According to Scott Rankine, CEO of security company NXMLabs, it’s finding the balance in how that data is collected and stored that is key. “You want to be able to anonymize the data that’s useful, but you don’t want to have your personal information comingled with it, because that’s what hackers are looking for,” he says. “With a centralized database, once you get in, it’s like a fox in a henhouse.”
NXMLabs specializes in security for Internet of Things devices like smart home tech, and its solution is to eschew the idea of a central database of user information, instead keeping personal data on user’s devices, and also separating it from the kind of information that can be helpful for a company to know. Rankine gives the example of a smart thermostat: you’d want a company to know that the device was working well and receiving updates, but you wouldn’t want personal data such as your address spread.
That same model may not exactly work for public health, because some personally identifiable information might be useful in, say, tracking the spread of the virus. But the logic still applies, namely, that the lack of a single point of failure suggests that keeping personal data on people’s phones rather than a centralized database is the ideal scenario. And in fact, the Apple and Google API does not forward a user’s identity on to public health. Instead, it only acts as the framework through which people can be contacted and informed if they should self-isolate or seek testing.
A potential wrinkle, however, is that broad epidemiological data — say, where virus hotspots are, or key sites of transmission — cannot be gathered because the system doesn’t let location data be gathered. The upside is that it’s more private; the downside is that valuable information that may help contain the virus leaves states at a potential disadvantage in tackling a genuine health crisis.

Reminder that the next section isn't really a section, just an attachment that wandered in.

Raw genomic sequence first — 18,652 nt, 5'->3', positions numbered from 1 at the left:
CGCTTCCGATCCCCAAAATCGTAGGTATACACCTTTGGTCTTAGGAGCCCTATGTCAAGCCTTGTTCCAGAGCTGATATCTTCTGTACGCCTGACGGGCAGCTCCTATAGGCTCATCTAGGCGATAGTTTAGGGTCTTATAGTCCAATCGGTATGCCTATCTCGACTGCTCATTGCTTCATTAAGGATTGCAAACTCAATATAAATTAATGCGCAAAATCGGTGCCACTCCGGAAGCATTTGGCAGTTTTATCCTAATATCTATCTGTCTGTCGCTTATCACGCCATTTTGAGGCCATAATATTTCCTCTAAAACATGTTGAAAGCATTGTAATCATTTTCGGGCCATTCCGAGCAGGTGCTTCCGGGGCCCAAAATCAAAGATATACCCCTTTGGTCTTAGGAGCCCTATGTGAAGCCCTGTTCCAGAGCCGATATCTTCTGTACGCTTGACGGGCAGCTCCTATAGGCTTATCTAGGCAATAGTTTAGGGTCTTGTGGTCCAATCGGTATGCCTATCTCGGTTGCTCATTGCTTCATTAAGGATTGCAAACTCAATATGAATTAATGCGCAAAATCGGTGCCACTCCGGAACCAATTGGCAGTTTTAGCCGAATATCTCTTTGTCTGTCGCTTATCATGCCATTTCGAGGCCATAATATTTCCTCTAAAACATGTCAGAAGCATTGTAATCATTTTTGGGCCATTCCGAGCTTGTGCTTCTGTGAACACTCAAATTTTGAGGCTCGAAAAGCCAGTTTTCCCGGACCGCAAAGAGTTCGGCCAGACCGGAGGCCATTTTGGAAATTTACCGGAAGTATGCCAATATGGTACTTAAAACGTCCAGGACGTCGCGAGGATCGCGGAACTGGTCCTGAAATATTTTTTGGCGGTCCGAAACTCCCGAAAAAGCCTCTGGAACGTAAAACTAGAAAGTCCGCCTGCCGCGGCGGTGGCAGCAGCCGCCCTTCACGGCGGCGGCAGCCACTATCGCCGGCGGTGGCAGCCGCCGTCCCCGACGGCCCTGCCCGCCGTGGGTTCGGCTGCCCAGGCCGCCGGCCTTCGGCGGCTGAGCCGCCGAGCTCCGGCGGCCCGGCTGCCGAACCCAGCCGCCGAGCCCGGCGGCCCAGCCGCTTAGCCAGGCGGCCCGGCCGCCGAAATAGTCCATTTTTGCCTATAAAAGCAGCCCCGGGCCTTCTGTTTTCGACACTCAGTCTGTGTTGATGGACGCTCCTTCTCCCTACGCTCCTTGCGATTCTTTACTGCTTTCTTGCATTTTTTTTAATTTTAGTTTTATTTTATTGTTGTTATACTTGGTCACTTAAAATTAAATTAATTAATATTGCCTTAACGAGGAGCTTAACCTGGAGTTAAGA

The Apple-Google system is designed explicitly to be used by government-run health departments. But the private sector may also fill in gaps left by the more privacy-focused nature of public systems.
InnerSpace is a company in Toronto that specializes in indoor location tracking using Wi-Fi. They have adapted their technology to help track COVID-19 indoors so that a company can monitor potential exposure in an office tower where, for example, shared meeting spaces could still pose a risk because when people aren’t in the same space at the same time they may not get a contact tracing app based on Bluetooth.
President and COO Cerys Goodall believes that the key is helping people feel safe. “For us, it’s really about how to we get people back to work,” she says. “How do we help people rethink their office space? How do we give people confidence?”
For InnerSpace, that may involve solutions in which companies have their own in-house apps for contact tracing, in no small part because it avoids outsourcing sensitive employee data to a third party. Their solution works by tracing the MAC address that identifies a particular device but then immediately anonymizing it and never storing it.
When it comes to COVID-19, however, it’s important to get public buy-in for any potential app.
Privacy lawyer David Fraser believes what is vital in all this is trust in government institutions.
“Public health authorities have had access to sensitive health information and have done contact tracing long before this pandemic,” he says, “and polling suggests they’re very highly trusted, and I have more trust in public health than just about any other aspect of government.”
The challenge then lies in governments giving clear, accessible answers to some straightforward questions: who gets access to the data collected?; how long is kept for?; and is it to be used for any other purpose other than COVID-19?
Only if public institutions can give the right answers to those questions will technology-based contact tracing work as a system to mitigate the spread of a frightening pandemic, and not one more point of confusion in already uncertain times.